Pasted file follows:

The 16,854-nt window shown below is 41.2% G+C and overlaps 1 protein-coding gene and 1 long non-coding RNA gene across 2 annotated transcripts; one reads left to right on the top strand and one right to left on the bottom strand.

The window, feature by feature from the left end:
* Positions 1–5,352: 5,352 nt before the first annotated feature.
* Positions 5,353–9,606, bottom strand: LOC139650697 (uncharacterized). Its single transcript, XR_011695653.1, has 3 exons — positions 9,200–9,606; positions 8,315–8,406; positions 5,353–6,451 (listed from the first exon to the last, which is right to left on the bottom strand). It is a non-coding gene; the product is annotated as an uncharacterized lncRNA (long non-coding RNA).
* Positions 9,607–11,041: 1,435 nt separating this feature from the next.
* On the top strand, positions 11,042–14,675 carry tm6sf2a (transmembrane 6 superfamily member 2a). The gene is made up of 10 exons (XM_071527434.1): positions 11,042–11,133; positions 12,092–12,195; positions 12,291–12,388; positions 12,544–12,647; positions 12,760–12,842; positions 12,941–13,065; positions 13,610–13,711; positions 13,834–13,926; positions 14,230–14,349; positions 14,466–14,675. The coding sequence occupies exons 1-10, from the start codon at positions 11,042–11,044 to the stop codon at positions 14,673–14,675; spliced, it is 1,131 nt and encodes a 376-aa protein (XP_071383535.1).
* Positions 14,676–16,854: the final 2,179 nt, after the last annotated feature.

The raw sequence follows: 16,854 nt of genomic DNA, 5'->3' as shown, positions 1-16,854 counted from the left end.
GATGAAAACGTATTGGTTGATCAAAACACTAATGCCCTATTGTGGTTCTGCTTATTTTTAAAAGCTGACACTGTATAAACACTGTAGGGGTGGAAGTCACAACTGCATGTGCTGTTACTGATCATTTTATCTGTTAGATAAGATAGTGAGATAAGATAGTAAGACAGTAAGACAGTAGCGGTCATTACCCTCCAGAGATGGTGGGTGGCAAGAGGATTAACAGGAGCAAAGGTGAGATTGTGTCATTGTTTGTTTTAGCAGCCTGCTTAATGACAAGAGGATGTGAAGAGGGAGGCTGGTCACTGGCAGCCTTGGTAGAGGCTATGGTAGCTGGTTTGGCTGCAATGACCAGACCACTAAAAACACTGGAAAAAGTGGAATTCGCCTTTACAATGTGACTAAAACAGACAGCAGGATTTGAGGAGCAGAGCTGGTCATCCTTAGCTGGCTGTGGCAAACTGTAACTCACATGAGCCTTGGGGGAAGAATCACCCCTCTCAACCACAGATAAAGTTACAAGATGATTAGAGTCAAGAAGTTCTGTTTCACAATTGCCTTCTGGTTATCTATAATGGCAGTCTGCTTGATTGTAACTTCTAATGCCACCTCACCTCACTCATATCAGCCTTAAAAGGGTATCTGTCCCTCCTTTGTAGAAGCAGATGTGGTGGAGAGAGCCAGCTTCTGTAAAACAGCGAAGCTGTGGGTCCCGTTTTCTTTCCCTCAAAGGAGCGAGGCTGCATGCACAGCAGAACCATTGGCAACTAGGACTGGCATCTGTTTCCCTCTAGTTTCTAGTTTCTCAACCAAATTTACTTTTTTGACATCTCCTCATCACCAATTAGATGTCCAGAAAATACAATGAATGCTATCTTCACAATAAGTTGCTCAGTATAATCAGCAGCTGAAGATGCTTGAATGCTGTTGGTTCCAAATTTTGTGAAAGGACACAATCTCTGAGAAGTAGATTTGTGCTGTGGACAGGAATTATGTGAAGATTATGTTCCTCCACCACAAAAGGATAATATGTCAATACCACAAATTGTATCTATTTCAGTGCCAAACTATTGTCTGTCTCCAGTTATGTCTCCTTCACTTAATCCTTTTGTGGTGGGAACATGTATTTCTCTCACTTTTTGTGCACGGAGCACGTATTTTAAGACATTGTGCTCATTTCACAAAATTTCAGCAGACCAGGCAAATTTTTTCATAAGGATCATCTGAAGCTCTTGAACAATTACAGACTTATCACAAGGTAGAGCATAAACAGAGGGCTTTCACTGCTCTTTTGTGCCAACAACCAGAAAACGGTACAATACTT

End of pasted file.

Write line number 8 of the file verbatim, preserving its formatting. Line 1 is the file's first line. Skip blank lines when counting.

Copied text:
The raw sequence follows: 16,854 nt of genomic DNA, 5'->3' as shown, positions 1-16,854 counted from the left end.